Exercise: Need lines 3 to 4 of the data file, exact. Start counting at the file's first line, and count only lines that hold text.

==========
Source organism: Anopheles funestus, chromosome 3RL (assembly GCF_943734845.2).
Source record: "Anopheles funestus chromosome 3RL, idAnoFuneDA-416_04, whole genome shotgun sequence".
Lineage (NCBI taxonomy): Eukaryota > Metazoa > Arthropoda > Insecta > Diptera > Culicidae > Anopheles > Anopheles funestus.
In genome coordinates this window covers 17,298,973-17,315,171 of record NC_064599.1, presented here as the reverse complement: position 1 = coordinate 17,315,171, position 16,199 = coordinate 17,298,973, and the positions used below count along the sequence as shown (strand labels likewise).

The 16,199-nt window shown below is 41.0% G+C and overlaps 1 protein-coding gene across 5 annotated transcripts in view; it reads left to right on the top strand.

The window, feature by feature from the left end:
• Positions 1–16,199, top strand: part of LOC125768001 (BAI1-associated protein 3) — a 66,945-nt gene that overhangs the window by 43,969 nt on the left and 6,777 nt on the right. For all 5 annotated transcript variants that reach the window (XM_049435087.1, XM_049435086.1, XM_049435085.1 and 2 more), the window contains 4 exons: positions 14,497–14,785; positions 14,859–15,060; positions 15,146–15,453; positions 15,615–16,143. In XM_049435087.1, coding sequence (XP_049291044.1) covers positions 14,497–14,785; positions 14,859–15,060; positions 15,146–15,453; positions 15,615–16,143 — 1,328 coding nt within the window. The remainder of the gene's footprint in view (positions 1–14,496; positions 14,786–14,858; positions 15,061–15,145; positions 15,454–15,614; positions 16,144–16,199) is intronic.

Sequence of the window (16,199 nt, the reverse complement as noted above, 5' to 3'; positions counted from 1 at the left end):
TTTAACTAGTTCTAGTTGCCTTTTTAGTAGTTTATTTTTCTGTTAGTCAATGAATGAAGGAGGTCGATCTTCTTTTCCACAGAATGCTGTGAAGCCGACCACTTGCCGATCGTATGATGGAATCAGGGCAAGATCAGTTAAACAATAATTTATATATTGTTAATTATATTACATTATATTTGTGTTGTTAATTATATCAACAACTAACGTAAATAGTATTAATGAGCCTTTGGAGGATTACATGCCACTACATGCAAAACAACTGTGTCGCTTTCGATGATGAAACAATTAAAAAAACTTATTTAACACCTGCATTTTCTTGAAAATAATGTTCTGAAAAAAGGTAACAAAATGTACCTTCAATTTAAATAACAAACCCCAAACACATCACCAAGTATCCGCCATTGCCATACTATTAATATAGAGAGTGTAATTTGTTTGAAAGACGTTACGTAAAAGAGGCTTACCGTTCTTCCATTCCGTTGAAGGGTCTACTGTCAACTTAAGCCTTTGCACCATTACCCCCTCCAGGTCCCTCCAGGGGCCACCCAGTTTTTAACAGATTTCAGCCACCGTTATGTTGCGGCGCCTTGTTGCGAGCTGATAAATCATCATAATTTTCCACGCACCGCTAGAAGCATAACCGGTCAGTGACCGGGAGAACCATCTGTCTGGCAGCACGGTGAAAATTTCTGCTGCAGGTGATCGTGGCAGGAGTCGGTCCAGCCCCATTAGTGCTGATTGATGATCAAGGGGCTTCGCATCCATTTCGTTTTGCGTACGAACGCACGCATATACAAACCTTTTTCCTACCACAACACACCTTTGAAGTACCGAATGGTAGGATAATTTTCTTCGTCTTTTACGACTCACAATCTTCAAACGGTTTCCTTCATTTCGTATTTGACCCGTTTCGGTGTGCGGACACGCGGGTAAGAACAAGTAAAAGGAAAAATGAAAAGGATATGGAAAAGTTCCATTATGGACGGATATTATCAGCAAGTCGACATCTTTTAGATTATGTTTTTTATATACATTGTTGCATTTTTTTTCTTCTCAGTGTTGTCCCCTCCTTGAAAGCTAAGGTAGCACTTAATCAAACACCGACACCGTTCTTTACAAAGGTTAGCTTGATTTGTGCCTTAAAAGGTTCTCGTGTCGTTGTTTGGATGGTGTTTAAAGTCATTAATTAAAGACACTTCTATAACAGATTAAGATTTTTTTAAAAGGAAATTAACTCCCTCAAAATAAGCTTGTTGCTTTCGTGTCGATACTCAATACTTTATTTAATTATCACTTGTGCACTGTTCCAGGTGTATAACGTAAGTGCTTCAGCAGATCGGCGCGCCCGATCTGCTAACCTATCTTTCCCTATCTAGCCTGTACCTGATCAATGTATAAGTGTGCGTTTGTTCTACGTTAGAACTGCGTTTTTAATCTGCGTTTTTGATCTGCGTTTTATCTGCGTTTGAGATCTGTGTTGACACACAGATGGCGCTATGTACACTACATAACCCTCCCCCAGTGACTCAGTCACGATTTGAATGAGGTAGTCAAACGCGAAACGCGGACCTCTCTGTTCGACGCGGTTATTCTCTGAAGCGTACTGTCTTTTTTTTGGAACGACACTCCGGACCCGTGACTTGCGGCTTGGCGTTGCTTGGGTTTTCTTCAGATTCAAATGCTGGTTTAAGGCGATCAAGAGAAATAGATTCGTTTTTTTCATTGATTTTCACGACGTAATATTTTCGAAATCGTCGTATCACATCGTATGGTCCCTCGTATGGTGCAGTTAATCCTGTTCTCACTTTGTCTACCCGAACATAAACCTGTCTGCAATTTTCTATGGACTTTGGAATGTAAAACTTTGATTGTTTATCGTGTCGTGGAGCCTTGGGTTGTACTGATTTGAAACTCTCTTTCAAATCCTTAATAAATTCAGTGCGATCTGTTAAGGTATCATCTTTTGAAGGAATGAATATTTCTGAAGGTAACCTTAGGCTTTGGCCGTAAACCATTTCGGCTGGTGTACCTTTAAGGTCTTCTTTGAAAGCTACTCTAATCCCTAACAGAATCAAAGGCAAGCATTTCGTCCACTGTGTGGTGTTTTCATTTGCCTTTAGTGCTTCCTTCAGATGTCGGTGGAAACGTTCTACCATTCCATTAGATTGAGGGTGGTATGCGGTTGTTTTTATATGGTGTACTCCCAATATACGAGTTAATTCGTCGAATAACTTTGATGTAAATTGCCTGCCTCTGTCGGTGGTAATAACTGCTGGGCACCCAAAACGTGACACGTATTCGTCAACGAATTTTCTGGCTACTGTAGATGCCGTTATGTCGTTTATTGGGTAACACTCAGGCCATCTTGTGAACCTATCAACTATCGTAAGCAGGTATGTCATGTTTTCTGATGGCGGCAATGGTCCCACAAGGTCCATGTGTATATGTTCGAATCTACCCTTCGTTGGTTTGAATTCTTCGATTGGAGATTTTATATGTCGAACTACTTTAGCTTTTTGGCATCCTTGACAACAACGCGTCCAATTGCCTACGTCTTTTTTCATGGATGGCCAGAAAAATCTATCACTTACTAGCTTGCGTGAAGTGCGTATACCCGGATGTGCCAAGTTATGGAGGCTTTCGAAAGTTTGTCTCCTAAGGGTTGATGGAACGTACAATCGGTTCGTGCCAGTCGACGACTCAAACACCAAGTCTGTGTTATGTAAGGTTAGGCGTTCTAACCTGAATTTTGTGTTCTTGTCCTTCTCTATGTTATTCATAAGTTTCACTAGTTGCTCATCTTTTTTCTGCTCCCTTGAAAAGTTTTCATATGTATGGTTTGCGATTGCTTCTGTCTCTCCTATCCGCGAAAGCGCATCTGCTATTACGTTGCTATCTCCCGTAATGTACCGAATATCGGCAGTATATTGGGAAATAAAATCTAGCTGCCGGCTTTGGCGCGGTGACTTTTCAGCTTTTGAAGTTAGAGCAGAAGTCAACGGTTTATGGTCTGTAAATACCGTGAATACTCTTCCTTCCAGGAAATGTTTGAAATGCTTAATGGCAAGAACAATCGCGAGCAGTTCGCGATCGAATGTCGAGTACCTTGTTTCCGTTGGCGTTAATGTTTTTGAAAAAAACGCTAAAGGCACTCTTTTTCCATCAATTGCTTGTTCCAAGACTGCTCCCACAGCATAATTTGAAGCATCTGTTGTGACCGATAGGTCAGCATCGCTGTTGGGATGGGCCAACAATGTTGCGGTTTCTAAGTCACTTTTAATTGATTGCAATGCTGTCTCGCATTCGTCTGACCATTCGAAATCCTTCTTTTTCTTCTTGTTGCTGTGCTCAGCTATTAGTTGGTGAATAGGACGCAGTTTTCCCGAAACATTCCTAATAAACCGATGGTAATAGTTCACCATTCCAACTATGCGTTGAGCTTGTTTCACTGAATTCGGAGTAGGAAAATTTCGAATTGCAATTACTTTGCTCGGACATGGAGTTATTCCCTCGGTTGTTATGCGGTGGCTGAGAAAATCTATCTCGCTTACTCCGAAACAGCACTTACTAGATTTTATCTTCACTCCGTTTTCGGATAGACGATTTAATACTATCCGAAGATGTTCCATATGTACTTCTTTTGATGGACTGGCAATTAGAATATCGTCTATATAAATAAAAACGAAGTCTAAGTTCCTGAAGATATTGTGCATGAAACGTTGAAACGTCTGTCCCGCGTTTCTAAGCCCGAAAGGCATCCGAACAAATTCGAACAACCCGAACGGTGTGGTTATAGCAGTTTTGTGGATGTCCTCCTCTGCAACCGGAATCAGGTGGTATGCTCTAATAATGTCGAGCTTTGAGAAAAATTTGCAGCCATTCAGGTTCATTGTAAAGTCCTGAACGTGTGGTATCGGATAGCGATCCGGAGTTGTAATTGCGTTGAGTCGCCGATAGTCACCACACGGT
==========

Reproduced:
Lineage (NCBI taxonomy): Eukaryota > Metazoa > Arthropoda > Insecta > Diptera > Culicidae > Anopheles > Anopheles funestus.
In genome coordinates this window covers 17,298,973-17,315,171 of record NC_064599.1, presented here as the reverse complement: position 1 = coordinate 17,315,171, position 16,199 = coordinate 17,298,973, and the positions used below count along the sequence as shown (strand labels likewise).